'Thermal cloak' hides objects from heat
The range of physical phenomena that scientists are trying to "cloak" objects from has a new entry - heat.
French researchers have shown how to apply the ideas of "optical cloaking" - the endeavour to make a Harry Potter-style cloak - to the thermal world.
The applications for the idea, outlined in Optics Express, stretch beyond hiding from thermal-imaging devices.
It could also be used to direct and move heat around in temperature-sensitive electronics.
There has been a tremendous amount of research into what is called transformation optics since it was first proposed as a means to an invisibility cloak in 2006.
So far, all of the cloaking approaches have limitations that keep them well short of the invisibility promised in fiction. But more recently, similar ideas have been put to use to shield objects from magnetic fields or even from sound or seismic waves.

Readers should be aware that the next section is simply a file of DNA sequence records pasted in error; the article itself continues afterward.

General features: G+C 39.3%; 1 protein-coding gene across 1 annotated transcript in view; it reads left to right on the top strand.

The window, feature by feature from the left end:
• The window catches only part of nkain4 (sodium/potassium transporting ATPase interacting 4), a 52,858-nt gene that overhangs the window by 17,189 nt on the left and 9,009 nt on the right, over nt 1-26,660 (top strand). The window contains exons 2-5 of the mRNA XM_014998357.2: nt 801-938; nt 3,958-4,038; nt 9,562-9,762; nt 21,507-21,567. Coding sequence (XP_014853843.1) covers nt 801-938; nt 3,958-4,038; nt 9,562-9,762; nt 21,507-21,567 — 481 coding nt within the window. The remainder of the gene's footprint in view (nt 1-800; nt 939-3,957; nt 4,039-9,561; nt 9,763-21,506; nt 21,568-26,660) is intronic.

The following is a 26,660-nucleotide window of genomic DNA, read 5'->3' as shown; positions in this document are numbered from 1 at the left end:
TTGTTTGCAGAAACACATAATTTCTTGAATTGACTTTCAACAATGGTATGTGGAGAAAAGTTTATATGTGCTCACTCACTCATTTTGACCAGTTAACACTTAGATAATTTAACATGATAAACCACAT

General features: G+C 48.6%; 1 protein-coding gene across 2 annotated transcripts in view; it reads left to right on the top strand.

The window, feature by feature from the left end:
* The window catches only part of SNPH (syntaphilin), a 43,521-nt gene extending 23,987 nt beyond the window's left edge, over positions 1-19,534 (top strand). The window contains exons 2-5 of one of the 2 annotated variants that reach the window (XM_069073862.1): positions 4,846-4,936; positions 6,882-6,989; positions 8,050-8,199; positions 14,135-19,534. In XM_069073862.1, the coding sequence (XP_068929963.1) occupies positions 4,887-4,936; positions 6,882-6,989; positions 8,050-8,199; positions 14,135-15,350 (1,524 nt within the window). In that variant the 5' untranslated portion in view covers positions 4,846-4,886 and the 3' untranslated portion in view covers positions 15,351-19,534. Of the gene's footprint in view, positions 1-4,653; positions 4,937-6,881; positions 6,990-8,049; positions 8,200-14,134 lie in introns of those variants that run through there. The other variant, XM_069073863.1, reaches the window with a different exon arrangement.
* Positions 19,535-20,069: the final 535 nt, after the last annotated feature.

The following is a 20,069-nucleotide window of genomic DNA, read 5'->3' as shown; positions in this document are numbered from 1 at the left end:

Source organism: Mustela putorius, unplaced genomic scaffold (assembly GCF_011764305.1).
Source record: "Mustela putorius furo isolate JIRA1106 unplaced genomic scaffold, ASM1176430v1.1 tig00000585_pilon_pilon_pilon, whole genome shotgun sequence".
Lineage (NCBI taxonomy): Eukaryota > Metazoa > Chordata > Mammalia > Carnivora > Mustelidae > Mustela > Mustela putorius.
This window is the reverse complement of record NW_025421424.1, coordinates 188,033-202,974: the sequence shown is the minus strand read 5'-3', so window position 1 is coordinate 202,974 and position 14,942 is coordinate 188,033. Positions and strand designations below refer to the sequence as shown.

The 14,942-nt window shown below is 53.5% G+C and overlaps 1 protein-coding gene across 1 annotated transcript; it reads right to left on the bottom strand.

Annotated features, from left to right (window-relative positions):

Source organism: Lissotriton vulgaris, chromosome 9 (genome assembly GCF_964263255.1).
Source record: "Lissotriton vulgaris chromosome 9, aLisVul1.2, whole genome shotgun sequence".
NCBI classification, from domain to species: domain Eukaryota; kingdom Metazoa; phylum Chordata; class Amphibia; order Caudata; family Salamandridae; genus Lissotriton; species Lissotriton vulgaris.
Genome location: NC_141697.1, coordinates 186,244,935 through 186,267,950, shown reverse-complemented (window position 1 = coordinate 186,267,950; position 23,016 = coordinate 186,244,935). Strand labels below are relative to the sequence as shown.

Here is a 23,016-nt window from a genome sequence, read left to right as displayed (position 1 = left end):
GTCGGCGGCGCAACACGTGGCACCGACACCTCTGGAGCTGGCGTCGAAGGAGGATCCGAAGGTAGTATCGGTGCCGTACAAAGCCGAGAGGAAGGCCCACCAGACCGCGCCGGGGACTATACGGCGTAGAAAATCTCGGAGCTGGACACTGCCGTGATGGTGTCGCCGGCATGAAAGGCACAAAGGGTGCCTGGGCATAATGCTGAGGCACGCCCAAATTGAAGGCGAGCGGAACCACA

All of these approaches aim to manipulate the peaks and troughs of waves to achieve their cloaking effects.
But as Sebastien Guenneau of the Institut Fresnel in France explained, the transfer of heat is a subtly different business.
"Heat isn't a wave - it simply diffuses from hot to cold regions," he said.
"The mathematics and physics at play are much different. For instance, a wave can travel long distances with little attenuation, whereas temperature usually diffuses over smaller distances."
The trick was to apply the mathematics of transformation optics to the equations describing diffusion; the result, Dr Guenneau and his colleagues found, was a means to shuttle heat around at will.
The approach is fundamentally different from temperature-changing cloaks that heat and cool actively to mimic objects of different temperatures and have proven to "hide" a tank.
In the new technique, the researchers propose a cloak made of 20 rings of material, each with its own "diffusivity" - the degree to which it can transmit and dissipate heat.
"We can design a cloak so that heat diffuses around an invisibility region, which is then protected from heat," Dr Guenneau explained.
"Or we can force heat to concentrate in a small volume, which will then heat up very rapidly."
It is this ability to direct and concentrate heat that may find first application, for instance in the microelectronics industry, where the heat load in specific areas remains a difficult challenge to engineers.